While there are strong steps forward in funding for initiatives that will benefit our whānau, Māori must have a seat at the table if we are going to achieve better outcomes for our people.
We believe the key to betterment of wellbeing for our own whānau and hapū lies in Māori exercising our own rangatiratanga and working in equal partnership with the Crown.
Enduring partnerships are built upon mutual trust and confidence and rangatiratanga is no exception.
Many of us have at front of mind the ballooning costs of living and inflation and we need to see brave, strong economic policy that can empower us to steer the waka through these difficult times.
We need the right investment into our economy and infrastructure to soften the blows from the Covid-19 pandemic and to keep up with our rapidly changing world.
In this Budget, I see some good starting points but there are also many policies that need more clarity and depth of detail.
It is pleasing to see the foundations being laid to support Māori economic development through Te Ringa Hāpai Whenua Infrastructure Fund, which will enable owners to undertake economic and other projects on their whenua.
The Progressive Procurement Project will help to build capability for Māori businesses to participate in public sector procurement processes.
The Industry Transformation Plans are a good start to addressing wider issues in the construction, manufacturing, agriculture, primary industries, and digital technologies industries. But it remains to be seen how this funding will bring real tangible benefits to the community.
I am glad to see $230 million in funding to extend the Apprenticeship Boost scheme as well as separate money set aside for Māori Trades and Training Funding, which will be a real positive for our rangatahi looking to strengthen their position in the workforce.
Māori have been disadvantaged by the rising cost of housing, transport and the lack of economic security.
When we leave people behind, our tamariki suffer the most. We all have a duty of care for our tamariki and every single one must have their basic needs met if we want them to thrive.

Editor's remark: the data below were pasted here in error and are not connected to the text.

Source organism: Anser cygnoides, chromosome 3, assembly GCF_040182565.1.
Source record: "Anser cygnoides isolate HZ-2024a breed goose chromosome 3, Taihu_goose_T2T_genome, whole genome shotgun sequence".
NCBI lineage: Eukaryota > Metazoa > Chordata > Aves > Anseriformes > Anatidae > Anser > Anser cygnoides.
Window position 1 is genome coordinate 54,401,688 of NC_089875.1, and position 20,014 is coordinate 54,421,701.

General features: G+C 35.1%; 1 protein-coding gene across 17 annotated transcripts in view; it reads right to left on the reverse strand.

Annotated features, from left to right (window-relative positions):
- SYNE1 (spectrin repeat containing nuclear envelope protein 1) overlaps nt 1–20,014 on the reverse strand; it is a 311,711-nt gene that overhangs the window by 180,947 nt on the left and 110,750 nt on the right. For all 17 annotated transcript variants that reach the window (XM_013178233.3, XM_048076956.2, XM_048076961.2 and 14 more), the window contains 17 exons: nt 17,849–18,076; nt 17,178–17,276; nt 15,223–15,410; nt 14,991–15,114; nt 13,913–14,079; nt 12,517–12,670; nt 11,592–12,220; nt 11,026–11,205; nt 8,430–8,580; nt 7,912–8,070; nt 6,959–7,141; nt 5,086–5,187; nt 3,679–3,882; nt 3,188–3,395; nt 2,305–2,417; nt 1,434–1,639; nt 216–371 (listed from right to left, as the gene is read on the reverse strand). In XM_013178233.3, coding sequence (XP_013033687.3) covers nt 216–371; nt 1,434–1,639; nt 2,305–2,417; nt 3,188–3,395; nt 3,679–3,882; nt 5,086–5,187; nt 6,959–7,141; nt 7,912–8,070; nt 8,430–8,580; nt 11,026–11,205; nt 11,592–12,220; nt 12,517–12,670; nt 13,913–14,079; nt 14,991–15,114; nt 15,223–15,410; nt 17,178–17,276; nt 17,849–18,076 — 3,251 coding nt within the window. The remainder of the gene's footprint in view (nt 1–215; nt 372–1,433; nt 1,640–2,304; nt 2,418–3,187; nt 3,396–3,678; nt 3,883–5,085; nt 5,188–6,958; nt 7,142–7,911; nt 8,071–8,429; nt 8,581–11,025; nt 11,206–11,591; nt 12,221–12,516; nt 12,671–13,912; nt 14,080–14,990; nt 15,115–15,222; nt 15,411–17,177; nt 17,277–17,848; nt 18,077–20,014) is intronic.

The country is tracking in the right direction on this, with more than 66,500 children lifted out of poverty by this Government – but we cannot stop the important mahi around this until all tamariki have the best start in life.
We need more clarity on the Warmer Kiwi Homes Programme but at first glance, I welcome its extension. I have hopes the Homelessness Action Plan can deliver solutions for Māori and empower local communities to achieve wellbeing outcomes.
Our whānau will also see some relief through the cost of living payment announced this week as well as the extension of the half-price public transport subsidy.
The $1 billion for social housing will help to relieve the waitlists there.
I am pleased the funding for Māori Health Services is continuing to increase year on year, but the amount is just a drop in the bucket at a time when a global pandemic has shone a bright light on the many inequities facing Māori.
We have a great deal more mahi to do in order to bring Māori up to an even playing field.
It is encouraging to see more funding for te reo Māori immersion, which will mean Ngāi Tahu whānau will have more choices and access to kura.
The overhaul of the antiquated decile system will also mean more equity for our tamariki.
The establishment of a Ministry for Disabled People as well as extra funding for Disabled Services is important and I'm glad to see it. I hope the ministry can deliver for those who need it most.
I tentatively welcome new policies to reduce energy use like incentivising switching to cleaner cars, low-emitting travel modes and improving the energy efficiency of newbuilds. But there must be enough financial support wrapped around these so nobody is left behind.
If handled correctly, it is expected there will be strong benefits for both the environment and our wallets - with more efficient technology our whānau can reduce their day-to-day living costs.
Across the Ngāi Tahu Group we embrace the thrust into sustainable outcomes, and we have built these changes into our targets already. We want our tamariki and our mokopuna to look at their communities, their economy and their climate and be proud of what their tīpuna have handed down to them.
This Budget, while it falls short in places, does build on the positives of last year's Budget and I feel we are on the right track, though at this pace it will be a long road.
Arihia Bennett is Te Rūnanga o Ngāi Tahu Chief Executive Officer.